Last week I asked readers for their advice on the best low-cost, high-value Bowie knife. Many of you responded, both in Comments and via e-mail, for which my thanks. I thought I’d mention two particularly interesting responses here, for everyone’s information.
First, reader K. D. recommended Cold Steel’s Survivalist bowie knife.
He pointed out that it has an astonishingly high customer satisfaction rating (4.9 out of 5 stars, although with too few reviews for Fakespot to verify whether they’re genuine or not). It’s also priced at only ten dollars more than the $50 limit I set in the original article. He writes: “I have a Survivalist, and I’ve been very impressed by it. It’s tough enough to do any camping chore, and handy enough to serve for defensive purposes if needed.” I took the opportunity to handle one this week, and was also impressed. I’ll see about an in-depth evaluation in due course.
Second, reader Barry N. suggested that the combination of a low-cost hatchet and a $10 Mora utility knife (which I recommended in the earlier article) would probably be more versatile than a large Bowie knife alone. He sent me the link to a video comparison, where this $35 Estwing 14″ Sportsman’s Axe:
was tested alongside this much more expensive ($139) Hults Bruk Almike 16″ hatchet:
The video presenter admits that he spent a little time sharpening and re-profiling the blade of the Estwing hatchet, but goes on to demonstrate that after doing so, it was every bit as good as (if not better than) its much more expensive competitor.
That was a pretty impressive demonstration. I’m not a particular fan of small hatchets (in Africa we tended to use a machete instead, because of its overall greater versatility in that environment), but I can see that to those unaccustomed to machetes, a hatchet would be a better wood-chopping tool, and be easier to use.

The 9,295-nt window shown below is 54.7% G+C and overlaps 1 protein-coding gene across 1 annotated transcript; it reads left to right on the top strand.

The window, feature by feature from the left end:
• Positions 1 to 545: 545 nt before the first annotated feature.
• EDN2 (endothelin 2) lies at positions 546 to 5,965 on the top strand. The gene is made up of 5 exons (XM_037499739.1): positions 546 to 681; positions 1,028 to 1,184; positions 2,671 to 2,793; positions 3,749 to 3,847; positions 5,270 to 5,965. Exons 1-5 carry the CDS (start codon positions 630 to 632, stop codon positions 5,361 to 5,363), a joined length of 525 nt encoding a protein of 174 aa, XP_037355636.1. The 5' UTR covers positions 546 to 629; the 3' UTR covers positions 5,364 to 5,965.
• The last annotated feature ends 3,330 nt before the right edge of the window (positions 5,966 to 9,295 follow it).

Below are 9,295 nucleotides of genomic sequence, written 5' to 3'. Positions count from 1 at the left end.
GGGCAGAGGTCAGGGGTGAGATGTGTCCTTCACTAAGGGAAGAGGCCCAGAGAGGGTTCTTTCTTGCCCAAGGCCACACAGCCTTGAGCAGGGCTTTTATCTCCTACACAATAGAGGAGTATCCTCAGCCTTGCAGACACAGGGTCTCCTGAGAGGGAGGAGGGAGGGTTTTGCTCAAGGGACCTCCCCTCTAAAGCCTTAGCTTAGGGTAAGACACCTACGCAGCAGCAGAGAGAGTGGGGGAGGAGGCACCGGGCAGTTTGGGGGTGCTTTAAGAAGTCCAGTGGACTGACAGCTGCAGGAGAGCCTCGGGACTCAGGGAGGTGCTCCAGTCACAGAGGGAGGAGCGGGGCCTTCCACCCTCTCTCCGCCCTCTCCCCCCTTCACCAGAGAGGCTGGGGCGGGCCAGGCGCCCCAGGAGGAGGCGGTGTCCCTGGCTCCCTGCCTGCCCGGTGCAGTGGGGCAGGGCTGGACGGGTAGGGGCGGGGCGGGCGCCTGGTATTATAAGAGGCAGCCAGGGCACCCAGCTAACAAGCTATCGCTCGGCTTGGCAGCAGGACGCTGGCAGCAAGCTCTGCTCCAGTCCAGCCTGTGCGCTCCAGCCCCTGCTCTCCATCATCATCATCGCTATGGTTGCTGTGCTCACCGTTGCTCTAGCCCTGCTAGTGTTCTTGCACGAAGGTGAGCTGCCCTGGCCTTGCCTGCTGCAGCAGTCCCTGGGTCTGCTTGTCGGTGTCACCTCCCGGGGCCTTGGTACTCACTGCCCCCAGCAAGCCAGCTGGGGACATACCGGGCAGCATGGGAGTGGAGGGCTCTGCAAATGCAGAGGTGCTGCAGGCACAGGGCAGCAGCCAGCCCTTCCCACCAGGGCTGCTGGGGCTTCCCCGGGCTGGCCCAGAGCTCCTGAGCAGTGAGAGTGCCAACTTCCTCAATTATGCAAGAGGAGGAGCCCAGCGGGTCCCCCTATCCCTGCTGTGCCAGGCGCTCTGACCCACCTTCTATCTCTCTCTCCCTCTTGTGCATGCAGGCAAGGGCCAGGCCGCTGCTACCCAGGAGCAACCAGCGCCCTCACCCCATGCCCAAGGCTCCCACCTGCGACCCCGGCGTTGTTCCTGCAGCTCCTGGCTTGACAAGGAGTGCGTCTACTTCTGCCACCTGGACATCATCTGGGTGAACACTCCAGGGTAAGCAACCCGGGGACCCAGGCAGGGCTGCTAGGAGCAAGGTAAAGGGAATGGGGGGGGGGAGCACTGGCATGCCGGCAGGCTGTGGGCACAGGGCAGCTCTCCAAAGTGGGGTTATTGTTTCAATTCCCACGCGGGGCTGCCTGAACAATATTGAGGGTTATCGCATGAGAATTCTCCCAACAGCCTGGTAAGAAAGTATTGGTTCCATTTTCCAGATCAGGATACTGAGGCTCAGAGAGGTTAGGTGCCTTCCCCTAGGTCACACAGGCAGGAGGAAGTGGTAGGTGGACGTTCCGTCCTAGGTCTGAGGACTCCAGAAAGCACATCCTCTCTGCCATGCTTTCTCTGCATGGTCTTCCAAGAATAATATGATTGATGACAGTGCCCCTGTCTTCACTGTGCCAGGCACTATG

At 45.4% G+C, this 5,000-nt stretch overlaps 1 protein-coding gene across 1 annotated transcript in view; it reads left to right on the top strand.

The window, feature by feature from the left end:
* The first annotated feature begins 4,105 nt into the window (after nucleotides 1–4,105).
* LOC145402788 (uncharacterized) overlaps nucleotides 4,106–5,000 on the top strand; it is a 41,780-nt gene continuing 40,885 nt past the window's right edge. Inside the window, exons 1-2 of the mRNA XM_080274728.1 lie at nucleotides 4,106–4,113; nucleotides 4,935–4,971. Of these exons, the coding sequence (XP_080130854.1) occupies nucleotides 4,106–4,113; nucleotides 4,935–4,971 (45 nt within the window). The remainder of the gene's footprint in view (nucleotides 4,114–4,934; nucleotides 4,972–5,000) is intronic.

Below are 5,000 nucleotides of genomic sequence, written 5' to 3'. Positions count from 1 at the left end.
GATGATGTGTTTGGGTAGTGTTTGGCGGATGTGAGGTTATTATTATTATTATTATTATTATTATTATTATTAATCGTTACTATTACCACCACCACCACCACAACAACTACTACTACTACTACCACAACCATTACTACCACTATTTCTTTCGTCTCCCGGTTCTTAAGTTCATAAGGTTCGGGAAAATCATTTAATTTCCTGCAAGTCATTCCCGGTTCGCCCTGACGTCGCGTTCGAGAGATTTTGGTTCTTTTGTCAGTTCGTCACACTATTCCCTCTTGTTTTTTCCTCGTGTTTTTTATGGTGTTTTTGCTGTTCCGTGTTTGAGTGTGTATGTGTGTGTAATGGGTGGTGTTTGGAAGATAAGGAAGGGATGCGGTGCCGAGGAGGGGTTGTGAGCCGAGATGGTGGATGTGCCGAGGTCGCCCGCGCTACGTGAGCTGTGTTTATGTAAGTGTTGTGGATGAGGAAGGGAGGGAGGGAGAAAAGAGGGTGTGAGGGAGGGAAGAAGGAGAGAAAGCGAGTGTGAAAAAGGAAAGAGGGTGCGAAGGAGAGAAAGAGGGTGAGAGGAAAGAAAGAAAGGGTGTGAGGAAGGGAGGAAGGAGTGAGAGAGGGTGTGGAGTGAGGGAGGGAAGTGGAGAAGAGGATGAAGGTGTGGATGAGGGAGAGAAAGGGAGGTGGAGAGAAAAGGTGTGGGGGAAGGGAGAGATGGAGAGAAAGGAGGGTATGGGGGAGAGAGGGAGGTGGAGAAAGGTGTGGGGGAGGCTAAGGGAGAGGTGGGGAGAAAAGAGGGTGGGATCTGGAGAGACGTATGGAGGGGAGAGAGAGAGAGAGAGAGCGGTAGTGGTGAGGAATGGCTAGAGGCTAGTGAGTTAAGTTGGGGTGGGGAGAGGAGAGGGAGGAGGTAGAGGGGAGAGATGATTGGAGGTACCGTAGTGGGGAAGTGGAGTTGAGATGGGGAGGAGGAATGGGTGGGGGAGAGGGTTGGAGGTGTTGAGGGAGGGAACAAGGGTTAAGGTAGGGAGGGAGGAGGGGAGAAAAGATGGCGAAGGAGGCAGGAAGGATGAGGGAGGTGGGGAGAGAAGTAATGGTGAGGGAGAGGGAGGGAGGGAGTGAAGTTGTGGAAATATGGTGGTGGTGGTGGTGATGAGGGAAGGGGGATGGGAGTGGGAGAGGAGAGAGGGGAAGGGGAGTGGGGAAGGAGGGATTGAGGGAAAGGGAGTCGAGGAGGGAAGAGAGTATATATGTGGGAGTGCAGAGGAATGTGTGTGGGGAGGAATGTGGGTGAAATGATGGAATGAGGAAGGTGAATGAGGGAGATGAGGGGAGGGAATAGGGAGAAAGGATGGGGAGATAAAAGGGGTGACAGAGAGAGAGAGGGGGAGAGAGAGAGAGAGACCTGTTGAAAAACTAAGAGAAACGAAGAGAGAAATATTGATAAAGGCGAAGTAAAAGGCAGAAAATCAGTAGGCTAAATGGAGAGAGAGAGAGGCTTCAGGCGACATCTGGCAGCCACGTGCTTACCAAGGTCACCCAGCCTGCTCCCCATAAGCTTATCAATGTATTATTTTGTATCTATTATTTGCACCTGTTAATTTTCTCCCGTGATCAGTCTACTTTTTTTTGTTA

I think Barry has a good point. The combination of a $10 Mora knife (of which I’ve long been a fan, on two continents) and a $35 Estwing hatchet may well offer greater value for money and overall utility than a $50 bowie knife. I’ll have to experiment with them and find out. YMMV, of course.
Interesting comparison. Thanks!
I have the Estwing "Camp Axe". 26 inches long. Estwing blue rubber handle. Very very excellent. Sort of a hudson bay-ish head. Highly recomend.
Estwing makes a large variety of very high quality tools, and they are all made in the USA.
My favorites? There are two:
The Carpenter's hatchet, which is just a really nice hammer-hatchet, for about 38 bucks. Nice heavy head, straight handle with their rubber grig.
The Shingler's L hatchet, which is a really nice tomahawk, small straight axe head with a nice hammer on the back side. Again with a straight handle and their rubber grip.
Having naturally sweaty hands, their rubber grip is much appreciated. A friend who hunts likes his rubber grip for lack of slipperyness while chopping rib cages of animals open. I would just assume it would work the same chopping the rib cages of your enemies, after nailing them to their doors.
Either of the two above are really great hand-to-hand weapons. Both are balanced well for hand work, maybe not for throwing, but allow for good control over a wide swing. I keep the Shingler's in my van just in case.